Today I had to run an errand for my boss, drop off some materials at the New York Academy of Medicine. After leaving I ran into the statue of J. Marion Sims in Central park. This is a doctor who’s heralded as the pioneer of modern surgery, rising to fame only after discovering a surgical solution to vesicovaginal fistula, an issue plaguing women in the 19th century. Well since he didn’t have a solution for how to close the fistulae at the time, he had to practice, and since white women wouldn’t agree to multiple surgeries, he volunteered (FORCED) enslaved black women. He did over many surgeries on these 4-5 women, over 40 on one women alone. He gave them no anesthesia, because it was believed that black people didn’t feel pain the way that white people did, and involved many doctors having to hold these women down as the surgery was performed. Some doctors even left the case because they were too horrified at the situation.
After years of surgeries, he discovered that the solution was something like using silver sutures to close the holes (don’t quote me on that, I don’t remember exactly). And presto, chango, he’s the father of modern surgery. He rode that success to the heights of fame. Now he has statues of him and buildings named after him all over the world.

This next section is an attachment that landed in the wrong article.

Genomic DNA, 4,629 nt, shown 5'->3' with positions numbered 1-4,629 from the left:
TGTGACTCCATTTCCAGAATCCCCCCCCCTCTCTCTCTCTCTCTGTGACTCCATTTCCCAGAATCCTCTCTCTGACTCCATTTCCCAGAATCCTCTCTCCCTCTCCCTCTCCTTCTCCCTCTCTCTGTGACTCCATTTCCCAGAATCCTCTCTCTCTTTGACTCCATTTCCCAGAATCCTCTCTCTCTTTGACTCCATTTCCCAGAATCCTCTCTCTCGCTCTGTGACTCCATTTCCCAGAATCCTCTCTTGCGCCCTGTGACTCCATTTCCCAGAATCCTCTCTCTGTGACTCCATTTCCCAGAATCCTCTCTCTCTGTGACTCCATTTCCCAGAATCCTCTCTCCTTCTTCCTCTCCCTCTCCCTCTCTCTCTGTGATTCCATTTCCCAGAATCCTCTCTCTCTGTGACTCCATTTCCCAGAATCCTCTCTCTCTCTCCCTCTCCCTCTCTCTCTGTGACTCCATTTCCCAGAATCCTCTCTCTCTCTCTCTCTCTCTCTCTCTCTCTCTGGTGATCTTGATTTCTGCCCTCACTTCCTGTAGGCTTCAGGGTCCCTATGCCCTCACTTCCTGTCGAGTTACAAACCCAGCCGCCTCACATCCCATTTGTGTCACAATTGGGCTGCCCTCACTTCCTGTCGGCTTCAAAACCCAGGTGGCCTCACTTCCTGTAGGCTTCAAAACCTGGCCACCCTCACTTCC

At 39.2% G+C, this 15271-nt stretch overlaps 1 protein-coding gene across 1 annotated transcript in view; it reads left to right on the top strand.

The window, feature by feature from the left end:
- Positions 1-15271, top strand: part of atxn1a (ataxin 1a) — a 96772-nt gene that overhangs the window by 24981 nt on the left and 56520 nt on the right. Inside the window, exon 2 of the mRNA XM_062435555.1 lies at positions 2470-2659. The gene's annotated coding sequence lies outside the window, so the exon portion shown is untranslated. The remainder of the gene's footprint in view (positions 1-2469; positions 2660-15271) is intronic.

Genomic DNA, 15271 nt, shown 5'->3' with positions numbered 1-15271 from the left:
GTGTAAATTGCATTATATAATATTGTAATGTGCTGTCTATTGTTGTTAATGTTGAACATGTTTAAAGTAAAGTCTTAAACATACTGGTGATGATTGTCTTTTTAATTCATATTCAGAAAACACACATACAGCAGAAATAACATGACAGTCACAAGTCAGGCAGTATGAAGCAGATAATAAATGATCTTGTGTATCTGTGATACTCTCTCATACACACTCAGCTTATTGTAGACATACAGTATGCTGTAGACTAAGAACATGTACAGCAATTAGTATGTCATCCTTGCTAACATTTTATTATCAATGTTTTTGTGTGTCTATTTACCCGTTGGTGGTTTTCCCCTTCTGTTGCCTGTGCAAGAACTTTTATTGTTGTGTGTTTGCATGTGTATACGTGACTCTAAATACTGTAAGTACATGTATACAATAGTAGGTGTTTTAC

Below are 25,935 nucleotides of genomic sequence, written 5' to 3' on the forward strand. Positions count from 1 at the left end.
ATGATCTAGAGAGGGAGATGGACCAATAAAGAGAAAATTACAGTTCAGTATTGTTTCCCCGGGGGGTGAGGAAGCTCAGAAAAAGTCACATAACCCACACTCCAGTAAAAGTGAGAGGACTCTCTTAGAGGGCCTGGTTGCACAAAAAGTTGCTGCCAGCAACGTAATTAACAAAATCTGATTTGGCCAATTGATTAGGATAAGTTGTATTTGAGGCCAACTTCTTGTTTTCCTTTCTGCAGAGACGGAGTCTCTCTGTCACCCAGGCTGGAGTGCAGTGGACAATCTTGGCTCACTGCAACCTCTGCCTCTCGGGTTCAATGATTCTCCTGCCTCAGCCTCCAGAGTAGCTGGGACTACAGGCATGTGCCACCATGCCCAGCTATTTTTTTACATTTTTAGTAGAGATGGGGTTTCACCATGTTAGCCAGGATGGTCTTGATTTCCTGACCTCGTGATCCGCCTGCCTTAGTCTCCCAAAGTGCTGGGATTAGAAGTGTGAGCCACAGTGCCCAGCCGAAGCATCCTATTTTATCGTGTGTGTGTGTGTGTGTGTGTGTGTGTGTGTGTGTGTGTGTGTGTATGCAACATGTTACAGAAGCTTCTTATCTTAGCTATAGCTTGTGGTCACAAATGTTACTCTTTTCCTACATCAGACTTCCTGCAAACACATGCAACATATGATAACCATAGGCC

The one in central park reads:
“Surgeon & philanthropist, founder of the woman’s hospital state of New York his brilliant achievement carried the fame of American surgery throughout the entire world.”
“In recognition of his services in the cause of science & mankind awarded highest honors by his countrymen & decorations from the governments of Belgium, France, Italy, Spain, & Portugal”
Thank god for his humanity, torturing black women to advance his career, establishing a hospital, that no doubt black women probably couldn’t even attend, and perfecting a surgery on black women to then almost exclusively administer to white women. Ironically, the women who suffer the most from this issue presently are women on the African continent, who, of course, don’t get the treatment that other black bodies had to suffer for to be in existence.
My senior seminar paper about the medical abuses of African Americans began with J. Marion Sims, and continued right up until the 21st century (because, of course, the non-consentual medical experimentation on brown and black bodies has yet to cease)
Consequently, I just wanted to knock the statue over…